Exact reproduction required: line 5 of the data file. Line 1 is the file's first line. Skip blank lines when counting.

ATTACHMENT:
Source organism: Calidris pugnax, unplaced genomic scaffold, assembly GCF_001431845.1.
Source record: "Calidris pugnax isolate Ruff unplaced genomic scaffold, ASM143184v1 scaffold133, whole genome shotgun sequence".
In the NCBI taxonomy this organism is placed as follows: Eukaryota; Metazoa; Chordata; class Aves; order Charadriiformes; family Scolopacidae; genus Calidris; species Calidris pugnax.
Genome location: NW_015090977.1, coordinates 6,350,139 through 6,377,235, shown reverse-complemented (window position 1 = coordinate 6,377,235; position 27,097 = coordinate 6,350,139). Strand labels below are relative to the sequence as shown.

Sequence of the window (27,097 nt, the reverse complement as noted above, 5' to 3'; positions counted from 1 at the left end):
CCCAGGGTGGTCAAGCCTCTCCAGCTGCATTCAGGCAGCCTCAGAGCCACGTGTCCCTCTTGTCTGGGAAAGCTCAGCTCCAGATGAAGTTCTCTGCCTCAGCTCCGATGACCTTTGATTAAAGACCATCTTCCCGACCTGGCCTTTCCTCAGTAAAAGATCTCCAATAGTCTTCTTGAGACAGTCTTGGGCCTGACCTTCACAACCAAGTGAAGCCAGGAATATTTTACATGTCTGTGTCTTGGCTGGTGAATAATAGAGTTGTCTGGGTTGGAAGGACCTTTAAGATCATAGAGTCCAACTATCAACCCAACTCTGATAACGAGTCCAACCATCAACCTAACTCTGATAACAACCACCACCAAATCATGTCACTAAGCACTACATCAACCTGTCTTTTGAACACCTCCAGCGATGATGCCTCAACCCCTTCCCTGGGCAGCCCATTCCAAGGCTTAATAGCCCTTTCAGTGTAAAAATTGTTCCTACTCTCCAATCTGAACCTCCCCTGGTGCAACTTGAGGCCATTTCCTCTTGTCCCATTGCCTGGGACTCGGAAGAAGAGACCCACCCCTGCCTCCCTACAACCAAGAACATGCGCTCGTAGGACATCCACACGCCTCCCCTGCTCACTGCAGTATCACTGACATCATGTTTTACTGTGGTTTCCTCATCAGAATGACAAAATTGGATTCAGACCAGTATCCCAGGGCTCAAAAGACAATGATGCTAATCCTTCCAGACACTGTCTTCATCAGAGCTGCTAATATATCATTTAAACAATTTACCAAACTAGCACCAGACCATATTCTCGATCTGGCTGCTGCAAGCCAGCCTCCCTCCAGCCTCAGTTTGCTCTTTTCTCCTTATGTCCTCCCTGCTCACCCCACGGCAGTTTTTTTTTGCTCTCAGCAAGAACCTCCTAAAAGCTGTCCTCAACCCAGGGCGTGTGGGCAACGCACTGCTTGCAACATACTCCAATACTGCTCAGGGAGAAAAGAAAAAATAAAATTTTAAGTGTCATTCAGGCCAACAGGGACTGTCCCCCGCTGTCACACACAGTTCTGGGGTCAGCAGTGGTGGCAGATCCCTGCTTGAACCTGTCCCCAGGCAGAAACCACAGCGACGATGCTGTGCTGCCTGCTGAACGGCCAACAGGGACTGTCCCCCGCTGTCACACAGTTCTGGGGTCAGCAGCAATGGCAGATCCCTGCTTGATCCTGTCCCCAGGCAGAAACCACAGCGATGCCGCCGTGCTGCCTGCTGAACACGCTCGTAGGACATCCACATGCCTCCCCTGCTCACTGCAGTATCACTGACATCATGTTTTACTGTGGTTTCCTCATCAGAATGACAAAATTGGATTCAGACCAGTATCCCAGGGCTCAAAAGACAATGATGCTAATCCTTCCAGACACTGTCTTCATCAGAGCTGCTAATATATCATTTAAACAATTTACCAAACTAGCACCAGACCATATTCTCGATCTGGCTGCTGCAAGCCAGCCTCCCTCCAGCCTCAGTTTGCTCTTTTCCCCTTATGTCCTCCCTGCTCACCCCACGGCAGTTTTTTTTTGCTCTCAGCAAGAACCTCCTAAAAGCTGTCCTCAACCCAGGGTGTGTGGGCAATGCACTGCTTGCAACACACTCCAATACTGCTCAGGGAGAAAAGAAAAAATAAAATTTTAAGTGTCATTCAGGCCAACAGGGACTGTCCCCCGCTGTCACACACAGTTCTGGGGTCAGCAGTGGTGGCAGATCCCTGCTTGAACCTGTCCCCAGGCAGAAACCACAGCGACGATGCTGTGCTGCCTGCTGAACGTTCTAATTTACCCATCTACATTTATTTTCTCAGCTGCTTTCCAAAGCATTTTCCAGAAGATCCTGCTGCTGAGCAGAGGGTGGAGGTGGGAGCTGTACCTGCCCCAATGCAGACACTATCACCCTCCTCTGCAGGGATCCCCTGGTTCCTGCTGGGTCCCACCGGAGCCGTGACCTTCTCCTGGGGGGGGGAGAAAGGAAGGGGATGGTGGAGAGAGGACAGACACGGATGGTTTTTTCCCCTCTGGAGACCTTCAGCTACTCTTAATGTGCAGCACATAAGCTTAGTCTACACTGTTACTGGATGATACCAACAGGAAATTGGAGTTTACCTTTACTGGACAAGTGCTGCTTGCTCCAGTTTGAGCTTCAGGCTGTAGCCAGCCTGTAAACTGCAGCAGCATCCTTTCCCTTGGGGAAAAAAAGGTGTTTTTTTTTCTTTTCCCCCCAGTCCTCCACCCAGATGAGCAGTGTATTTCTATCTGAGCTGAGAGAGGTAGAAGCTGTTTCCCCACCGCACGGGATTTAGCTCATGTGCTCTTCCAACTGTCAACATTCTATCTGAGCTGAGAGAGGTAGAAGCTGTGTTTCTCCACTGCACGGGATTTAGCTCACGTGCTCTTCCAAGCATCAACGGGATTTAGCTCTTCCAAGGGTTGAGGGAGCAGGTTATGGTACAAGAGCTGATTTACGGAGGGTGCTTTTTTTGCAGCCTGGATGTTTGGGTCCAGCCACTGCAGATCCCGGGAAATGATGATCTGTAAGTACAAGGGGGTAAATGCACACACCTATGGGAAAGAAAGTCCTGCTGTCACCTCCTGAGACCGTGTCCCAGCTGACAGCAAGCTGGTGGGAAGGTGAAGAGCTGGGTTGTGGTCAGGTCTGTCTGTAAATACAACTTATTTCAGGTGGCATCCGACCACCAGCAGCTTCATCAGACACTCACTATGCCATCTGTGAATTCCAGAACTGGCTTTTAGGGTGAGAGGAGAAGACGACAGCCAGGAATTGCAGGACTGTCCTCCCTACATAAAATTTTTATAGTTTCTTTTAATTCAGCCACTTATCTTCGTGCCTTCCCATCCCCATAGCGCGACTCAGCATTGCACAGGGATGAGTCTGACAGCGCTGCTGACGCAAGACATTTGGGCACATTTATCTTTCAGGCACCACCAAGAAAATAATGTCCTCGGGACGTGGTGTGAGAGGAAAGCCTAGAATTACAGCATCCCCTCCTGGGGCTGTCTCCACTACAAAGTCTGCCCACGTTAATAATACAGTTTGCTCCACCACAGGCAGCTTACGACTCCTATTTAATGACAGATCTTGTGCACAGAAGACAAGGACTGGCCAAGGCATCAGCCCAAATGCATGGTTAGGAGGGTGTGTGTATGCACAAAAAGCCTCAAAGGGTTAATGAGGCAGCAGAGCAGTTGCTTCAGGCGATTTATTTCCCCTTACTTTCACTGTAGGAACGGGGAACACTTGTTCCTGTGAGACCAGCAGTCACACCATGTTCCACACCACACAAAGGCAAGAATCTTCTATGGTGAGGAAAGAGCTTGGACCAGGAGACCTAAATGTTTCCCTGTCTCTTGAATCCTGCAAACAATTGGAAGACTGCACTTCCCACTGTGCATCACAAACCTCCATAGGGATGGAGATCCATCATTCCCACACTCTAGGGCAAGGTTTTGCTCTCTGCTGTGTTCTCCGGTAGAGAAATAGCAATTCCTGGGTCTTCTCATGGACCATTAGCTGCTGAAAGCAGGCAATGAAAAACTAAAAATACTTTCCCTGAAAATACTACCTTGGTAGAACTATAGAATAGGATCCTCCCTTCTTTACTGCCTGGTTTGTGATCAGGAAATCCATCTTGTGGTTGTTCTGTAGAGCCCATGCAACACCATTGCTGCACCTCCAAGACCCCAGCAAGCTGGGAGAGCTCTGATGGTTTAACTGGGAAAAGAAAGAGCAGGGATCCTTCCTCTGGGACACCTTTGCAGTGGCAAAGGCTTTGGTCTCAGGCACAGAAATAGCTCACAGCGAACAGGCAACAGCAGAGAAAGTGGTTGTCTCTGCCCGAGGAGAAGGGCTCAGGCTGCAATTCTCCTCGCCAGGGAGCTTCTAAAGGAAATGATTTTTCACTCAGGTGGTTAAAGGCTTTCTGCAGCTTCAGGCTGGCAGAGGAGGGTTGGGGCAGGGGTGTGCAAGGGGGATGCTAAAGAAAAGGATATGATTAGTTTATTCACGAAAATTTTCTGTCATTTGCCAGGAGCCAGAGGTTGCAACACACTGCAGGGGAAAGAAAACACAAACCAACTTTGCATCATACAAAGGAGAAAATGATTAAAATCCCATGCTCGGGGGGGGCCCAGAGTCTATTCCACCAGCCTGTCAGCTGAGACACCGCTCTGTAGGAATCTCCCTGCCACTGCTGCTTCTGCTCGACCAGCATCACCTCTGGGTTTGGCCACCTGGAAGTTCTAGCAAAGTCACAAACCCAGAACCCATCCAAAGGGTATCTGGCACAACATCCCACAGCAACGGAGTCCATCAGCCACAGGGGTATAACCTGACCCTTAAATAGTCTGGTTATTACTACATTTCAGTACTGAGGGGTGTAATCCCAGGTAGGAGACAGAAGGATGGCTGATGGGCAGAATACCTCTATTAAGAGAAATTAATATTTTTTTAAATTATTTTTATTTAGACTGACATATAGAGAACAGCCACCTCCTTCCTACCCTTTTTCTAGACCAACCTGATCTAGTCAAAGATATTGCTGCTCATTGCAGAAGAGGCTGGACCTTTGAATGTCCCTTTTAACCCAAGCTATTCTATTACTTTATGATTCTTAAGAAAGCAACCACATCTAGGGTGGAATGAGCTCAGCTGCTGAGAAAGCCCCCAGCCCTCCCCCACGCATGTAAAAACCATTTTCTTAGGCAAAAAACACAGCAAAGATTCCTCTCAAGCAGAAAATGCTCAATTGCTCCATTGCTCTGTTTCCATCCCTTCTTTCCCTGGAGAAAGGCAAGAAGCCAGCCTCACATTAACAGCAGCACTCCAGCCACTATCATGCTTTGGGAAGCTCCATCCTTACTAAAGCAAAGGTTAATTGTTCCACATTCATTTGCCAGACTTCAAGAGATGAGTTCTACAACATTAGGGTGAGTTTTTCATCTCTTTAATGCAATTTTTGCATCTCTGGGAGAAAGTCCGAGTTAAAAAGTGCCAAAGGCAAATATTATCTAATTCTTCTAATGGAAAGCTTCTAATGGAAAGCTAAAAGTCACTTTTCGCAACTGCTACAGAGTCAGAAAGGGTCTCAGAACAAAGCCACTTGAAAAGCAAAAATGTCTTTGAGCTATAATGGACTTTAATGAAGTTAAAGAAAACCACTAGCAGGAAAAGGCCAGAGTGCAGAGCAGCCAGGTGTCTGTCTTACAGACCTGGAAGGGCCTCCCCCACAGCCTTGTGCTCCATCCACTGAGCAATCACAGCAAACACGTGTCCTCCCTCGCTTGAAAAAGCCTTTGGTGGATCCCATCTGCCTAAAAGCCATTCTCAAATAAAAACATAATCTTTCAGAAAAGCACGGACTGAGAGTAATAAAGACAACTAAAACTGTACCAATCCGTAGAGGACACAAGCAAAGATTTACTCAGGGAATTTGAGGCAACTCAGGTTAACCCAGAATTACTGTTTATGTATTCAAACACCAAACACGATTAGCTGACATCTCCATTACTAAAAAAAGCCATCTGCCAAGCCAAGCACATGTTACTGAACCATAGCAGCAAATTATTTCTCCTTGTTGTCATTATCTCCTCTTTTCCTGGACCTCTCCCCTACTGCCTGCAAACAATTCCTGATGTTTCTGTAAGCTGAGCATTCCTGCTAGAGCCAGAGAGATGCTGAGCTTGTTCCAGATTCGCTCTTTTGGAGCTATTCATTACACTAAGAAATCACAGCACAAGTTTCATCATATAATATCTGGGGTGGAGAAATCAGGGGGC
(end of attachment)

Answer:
Sequence of the window (27,097 nt, the reverse complement as noted above, 5' to 3'; positions counted from 1 at the left end):